Room size and speaker position

i'm turning one of our spare bedrooms into a 2 channel listening room. i'm using a Cayin TA-30 integrated with Def Tech 2004tl's. it's 13x12 and i've been playing around with speaker placement, but was wondering...

1) Should i place the setup against the long wall (13) or short wall (12)?
2) how close can i be to the speakers? i heard ideally the speakers should be way out in the room.

I have nothing else in the room except a chair and a lamp....
This should give you some foundation for proper speaker placement. Seeing that your room is nearly square, you may want to choose the 'set up' wall based upon which one will provide the best symmetry. For example, if you have windows on one wall, you may get better results with your back to them rather than have dissimilar boundaries to the sides of each speaker.

Ultimately, experimentation is king. Once you have a rough placement, set aside some time to try moving the speakers forward, backward and to each side in small increments (being careful to keep them as close to equidistant from side and rear walls as possible.) The slightest adjustments can have dramatic results. Unfortunately, there is no right or wrong. The good news is that once you find a position you like, you are finished!

Additionally, 'toeing in' the speakers toward your listening position in varying degrees can help bring them into focus.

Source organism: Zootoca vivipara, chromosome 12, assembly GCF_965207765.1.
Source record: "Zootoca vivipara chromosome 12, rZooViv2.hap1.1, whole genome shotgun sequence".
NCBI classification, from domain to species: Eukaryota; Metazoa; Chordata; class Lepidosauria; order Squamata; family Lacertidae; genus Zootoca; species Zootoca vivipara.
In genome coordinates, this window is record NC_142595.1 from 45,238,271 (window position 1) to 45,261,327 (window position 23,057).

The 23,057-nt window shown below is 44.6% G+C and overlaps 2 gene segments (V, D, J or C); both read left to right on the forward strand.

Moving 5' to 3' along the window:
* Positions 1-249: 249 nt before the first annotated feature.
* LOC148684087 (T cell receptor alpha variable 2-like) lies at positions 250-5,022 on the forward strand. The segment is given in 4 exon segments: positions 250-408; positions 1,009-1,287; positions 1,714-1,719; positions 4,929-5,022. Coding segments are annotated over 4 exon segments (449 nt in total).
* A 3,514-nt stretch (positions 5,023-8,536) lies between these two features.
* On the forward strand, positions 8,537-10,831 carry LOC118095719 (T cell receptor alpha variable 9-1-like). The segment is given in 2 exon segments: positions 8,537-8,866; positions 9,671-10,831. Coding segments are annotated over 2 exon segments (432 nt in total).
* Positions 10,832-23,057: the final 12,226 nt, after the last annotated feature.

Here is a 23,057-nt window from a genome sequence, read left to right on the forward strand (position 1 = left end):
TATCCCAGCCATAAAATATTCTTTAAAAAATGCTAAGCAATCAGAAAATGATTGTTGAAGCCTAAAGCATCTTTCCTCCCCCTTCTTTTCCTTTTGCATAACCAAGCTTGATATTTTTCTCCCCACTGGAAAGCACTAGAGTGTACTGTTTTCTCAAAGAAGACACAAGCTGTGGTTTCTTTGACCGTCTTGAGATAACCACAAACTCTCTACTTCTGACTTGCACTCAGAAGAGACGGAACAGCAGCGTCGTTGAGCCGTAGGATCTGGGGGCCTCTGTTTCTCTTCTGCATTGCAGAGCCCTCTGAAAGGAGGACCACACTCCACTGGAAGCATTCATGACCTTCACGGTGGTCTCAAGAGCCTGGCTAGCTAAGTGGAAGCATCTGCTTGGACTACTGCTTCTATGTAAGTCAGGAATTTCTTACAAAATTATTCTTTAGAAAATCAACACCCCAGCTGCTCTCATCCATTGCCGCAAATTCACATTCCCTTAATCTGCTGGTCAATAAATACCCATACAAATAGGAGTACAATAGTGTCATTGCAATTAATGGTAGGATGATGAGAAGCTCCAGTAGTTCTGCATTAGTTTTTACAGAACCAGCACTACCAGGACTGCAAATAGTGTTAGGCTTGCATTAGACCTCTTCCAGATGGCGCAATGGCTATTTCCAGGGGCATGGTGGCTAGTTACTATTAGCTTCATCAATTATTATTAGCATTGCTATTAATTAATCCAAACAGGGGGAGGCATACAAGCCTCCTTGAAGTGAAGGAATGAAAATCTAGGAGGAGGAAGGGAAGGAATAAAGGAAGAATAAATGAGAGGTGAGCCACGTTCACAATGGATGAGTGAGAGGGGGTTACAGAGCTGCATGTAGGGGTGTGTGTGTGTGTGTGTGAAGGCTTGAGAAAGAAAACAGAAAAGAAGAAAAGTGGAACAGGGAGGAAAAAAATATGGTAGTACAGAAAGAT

Various room treatments are often cost effective and can be extremely useful in getting the best from your gear. Rives can certainly help you with this one...

I have an 11'X13' spare bedroom that I converted to a dedicated listening room.
I tried all the standard setup procedures and found the best results suggested from a fellow audiogoner.
He suggested to set the room up in a diagnal. It's been along time since but still sounds great.
Hope this helps, Rick.

I think i know what you mean, but could you explain that a little more? do you mean setup the speakers perpindicular to a corner?

I guess the easiest way to explain this would be to use the corner as the back wall and move the speakers out from there. The corner will be close to the center point between the speakers. It doesn't have to be exactly centered with the corner.

Hope this helps, Rick.
Corner placement, if you have room for it, has worked well for me in the past. It seems to diffuse room nodes quite effectively, making for smoother response across the spectrum. In my case, I had Meadowlark Shearwaters placed unequally, that is, one speaker was further along one wall than the other. In acoustics, asymmetry is king.

You would do well to consider acoustic treatment for the enclosed corner, though, in my opinion. A bass trap, or a bag of fiberglass insulation, or an absorber panel on one of the two walls, will help imaging a lot. Also, try to keep your equipment out of the enclosed corner.